For these reasons, the TAR Lazio held that the non-bidding companies were not involved in the concerted practice and could not be found jointly and severally liable with the bidding companies for the infringement. Accordingly, it annulled the ICA decisions with respect to the findings of liability of the related companies.

The rulings of the Council of State

On appeal, the Council of State partially overturned the TAR Lazio judgments with respect to the companies that participated in the tender, while it fully quashed the judgments adopted vis-à-vis the related companies.

  1. Judgments regarding the bidding companies

The Council of State concurred with the TAR Lazio that the parallelism of the companies’ conduct could not be justified in the light of  the explanations submitted by the parties. The lack of overlap in the most competitive bids, the fact that the economic offers submitted by the operators concerned in different tenders seemed to follow a common scheme (the most competitive bids were based on discounts up  to 30-35%, while the non-competitive bids provided for discounts only up  to  10-15%), the evidence of the meetings and the emails retrieved by the ICA were all elements that, considered as a whole, were sufficient to prove the anticompetitive explanation for the parallel behavior and shift the burden of proof to the companies. Eventually, according to the Council of State the companies did not provide credible alternative explanations for their conduct.

Moreover, with respect to the  quantification of the fines, the Council of State upheld the appeal brought by the ICA against the TAR Lazio’s judgments. In the Council of State’s view, the secrecy of the collusive behavior was demonstrated by the fact that the concerted practice was not disclosed to  the  public,  and in order to gather evidence of it the ICA had to seize the correspondence of the companies involved, which would have normally been kept confidential. Furthermore, the Court stated that, in light of the nature and the secrecy of the conduct, the ICA had correctly categorized the infringement as particularly serious, since bid rigging is considered one of the most anticompetitive practices under antitrust law. For these reasons, the Council of State partially annulled the TAR Lazio judgments with respect to the redetermination of the fine, and thus confirmed in its entirety the ICA decision.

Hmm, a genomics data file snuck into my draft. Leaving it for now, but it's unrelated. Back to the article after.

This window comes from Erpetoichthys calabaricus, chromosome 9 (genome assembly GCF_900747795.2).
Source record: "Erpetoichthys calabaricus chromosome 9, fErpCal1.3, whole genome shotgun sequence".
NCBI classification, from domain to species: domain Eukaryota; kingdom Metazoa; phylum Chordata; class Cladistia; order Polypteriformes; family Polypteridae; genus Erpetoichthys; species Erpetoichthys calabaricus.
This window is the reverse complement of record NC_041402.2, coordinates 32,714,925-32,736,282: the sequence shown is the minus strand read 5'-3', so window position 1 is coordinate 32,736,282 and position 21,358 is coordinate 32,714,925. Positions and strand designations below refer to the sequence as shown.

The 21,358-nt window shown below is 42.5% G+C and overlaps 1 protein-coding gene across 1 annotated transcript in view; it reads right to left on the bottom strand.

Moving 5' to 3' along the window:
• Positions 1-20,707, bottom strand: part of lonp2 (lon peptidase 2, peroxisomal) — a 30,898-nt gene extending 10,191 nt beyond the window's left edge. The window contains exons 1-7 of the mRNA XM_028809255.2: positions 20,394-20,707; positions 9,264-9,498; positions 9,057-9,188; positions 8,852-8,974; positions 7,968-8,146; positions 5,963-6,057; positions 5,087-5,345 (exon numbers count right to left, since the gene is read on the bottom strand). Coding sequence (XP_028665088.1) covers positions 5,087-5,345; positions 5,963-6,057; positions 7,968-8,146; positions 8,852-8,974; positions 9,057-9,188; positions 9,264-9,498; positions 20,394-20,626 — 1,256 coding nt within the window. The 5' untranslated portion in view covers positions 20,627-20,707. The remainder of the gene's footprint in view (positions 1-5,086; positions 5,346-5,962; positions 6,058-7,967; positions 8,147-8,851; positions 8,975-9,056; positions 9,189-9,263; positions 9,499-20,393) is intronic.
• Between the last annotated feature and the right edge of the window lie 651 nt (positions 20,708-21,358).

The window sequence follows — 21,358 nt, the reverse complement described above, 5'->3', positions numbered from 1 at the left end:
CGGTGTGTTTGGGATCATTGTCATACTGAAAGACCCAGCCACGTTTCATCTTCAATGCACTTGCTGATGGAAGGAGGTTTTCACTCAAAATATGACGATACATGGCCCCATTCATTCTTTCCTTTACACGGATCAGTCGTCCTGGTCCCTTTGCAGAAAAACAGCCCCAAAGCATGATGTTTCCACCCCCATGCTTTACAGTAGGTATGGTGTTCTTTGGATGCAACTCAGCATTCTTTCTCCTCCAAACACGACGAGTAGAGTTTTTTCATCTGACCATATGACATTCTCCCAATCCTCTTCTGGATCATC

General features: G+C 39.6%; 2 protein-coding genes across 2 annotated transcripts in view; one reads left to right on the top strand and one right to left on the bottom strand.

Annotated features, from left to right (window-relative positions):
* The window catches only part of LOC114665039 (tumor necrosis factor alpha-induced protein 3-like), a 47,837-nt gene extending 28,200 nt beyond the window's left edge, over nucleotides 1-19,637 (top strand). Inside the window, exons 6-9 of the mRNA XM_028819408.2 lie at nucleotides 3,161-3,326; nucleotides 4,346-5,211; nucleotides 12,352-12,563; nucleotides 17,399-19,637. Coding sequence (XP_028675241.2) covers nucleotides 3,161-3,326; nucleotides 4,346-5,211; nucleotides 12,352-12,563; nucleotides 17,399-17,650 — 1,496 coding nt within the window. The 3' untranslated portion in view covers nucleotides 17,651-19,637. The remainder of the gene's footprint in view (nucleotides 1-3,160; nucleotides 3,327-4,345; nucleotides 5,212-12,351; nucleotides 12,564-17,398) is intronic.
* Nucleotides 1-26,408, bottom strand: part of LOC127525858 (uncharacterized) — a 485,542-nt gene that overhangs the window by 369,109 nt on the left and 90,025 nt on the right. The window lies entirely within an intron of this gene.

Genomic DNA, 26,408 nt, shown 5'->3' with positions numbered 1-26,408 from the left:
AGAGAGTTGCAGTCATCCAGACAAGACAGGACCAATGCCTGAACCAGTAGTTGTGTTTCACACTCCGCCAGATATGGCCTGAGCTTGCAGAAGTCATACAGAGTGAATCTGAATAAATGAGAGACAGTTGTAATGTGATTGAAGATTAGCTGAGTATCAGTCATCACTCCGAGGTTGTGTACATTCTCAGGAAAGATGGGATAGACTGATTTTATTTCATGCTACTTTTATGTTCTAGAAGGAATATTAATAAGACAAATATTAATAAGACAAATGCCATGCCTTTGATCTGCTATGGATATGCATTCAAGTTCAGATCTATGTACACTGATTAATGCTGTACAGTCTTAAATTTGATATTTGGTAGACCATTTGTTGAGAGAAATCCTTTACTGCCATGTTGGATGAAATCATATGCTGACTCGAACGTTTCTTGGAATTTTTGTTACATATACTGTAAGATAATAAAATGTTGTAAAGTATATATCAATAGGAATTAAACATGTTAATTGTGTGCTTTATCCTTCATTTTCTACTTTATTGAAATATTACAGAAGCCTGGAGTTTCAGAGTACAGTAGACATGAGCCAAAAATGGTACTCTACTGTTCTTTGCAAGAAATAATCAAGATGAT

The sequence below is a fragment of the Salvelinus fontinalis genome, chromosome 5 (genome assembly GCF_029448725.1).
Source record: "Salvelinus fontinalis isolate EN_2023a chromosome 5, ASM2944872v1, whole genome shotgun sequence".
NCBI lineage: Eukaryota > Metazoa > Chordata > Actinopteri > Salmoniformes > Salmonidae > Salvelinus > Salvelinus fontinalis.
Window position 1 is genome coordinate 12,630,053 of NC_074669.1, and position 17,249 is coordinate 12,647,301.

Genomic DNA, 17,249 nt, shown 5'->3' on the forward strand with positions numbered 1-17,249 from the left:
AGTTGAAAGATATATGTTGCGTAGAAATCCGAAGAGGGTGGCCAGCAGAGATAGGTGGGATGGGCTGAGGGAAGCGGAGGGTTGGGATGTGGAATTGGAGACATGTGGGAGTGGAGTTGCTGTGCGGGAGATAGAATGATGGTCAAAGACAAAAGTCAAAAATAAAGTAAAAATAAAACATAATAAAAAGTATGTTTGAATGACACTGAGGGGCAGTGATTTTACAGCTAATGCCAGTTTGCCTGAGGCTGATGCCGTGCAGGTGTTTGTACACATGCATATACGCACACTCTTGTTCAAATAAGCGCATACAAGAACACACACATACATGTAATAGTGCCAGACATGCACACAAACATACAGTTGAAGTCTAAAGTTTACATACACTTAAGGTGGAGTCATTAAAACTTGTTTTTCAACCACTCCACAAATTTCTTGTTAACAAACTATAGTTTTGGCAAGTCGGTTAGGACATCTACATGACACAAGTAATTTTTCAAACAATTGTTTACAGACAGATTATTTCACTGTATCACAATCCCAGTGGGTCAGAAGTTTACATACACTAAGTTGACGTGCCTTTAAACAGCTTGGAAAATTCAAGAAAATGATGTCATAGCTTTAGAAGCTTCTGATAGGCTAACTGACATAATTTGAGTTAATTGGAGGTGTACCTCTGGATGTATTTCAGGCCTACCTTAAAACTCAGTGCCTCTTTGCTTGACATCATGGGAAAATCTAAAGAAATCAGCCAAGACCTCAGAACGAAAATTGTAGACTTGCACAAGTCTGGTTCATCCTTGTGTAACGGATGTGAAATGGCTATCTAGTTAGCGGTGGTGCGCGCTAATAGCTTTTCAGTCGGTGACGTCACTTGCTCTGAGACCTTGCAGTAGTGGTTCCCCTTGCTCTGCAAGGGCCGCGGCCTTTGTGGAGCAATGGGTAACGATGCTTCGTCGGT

• Judgments regarding the consulting companies that had not participated in the tender

With regard to the appeals lodged by the ICA against the judgments involving the non-bidding companies, the Council of State agreed with the ICA that – although not having directly participated in the Consip tender – these companies were to be held liable for the infringement. In particular, in the Council of State’s view, the ICA correctly found that also the non-bidding companies were nonetheless parties to the anticompetitive practice, since they had the opportunity to understand and follow the anticompetitive strategy pursued by the parties. Indeed, as already found by the ICA, the Council of State emphasized that the companies belonging to the same network: (i) are identified by the same mark, share professional and structural resources, implement common communication strategies, and present themselves to the market as a single entity; (ii) share some business functions  (such as the tender office); and (iii) share some employees. In addition, the ICA found evidence linking the non-bidding companies to the infringement, e.g., because they either organized meetings or participated in meetings on behalf of their respective sister company. The fact that some of the related companies did not directly submit any bids was considered by the Council of State to be compatible with the existence of an overall anticompetitive concerted practice, since – within each network – the companies decided which of them was the best placed to submit a bid. For all these reasons, the Council of State found that all the companies involved in the proceedings had taken part in the anticompetitive scheme, regardless of whether they participated in the tender. Accordingly, the Court held that the TAR Lazio’s findings on the concepts of “group” and “single economic entity” were unfounded, since each undertaking was individually and directly liable for the infringement.

The Council of State then followed the same line of reasoning adopted  with  respect to the companies that had directly participated in the tender, holding that even the related companies had not provided any alternative explanations capable of justifying their parallel behavior. Again, the Council of State categorized the concerted practice as secret and very serious. For these reasons, the  Court quashed the TAR Lazio’s second set of judgments and confirmed in full the findings of the ICA.

[1] Council of State, Judgment Nos. 5883, 5884, 5885, 5897, 5898, 5899 and 5900 of October 6, 2020.

[2] TAR Lazio, Judgment Nos. 10966, 10977, 10999, 11000, 1002, 1003 and 1004 of November 14, 2018.

[3] Deloitte Consulting S.r.l., Ernst & Young Financial Business Advisors S.p.A., KPMG Advisory S.p.A. and PricewaterhouseCoopers Advisory S.p.A.

[4] ICA, decision of October 18, 2017, No. 26815, Case I796 – Servizi di Supporto e Assistenza Tecnica alla PA nei Programmi Cofinanziati dall’UE.

[5] Deloitte & Touche S.p.A., Ernst & Young S.p.A., KPMG S.p.A., PricewaterhouseCoopers Advisory S.p.A. and PricewaterhouseCoopers SpA.

[6] Deloitte Consulting S.r.l., Ernst & Young Financial Business Advisors S.p.A. and KPMG Advisory S.p.A.